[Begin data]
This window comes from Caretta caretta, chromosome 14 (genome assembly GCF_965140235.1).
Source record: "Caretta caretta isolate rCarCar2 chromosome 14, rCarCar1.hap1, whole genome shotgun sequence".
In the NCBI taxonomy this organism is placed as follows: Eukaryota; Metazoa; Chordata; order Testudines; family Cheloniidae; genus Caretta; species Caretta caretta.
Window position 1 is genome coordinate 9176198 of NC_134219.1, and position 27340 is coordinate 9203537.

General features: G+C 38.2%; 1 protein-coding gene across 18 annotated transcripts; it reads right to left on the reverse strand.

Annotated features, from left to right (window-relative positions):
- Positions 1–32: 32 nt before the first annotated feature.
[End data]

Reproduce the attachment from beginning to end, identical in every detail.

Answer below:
This window comes from Caretta caretta, chromosome 14 (genome assembly GCF_965140235.1).
Source record: "Caretta caretta isolate rCarCar2 chromosome 14, rCarCar1.hap1, whole genome shotgun sequence".
In the NCBI taxonomy this organism is placed as follows: Eukaryota; Metazoa; Chordata; order Testudines; family Cheloniidae; genus Caretta; species Caretta caretta.
Window position 1 is genome coordinate 9176198 of NC_134219.1, and position 27340 is coordinate 9203537.

General features: G+C 38.2%; 1 protein-coding gene across 18 annotated transcripts; it reads right to left on the reverse strand.

Annotated features, from left to right (window-relative positions):
- Positions 1–32: 32 nt before the first annotated feature.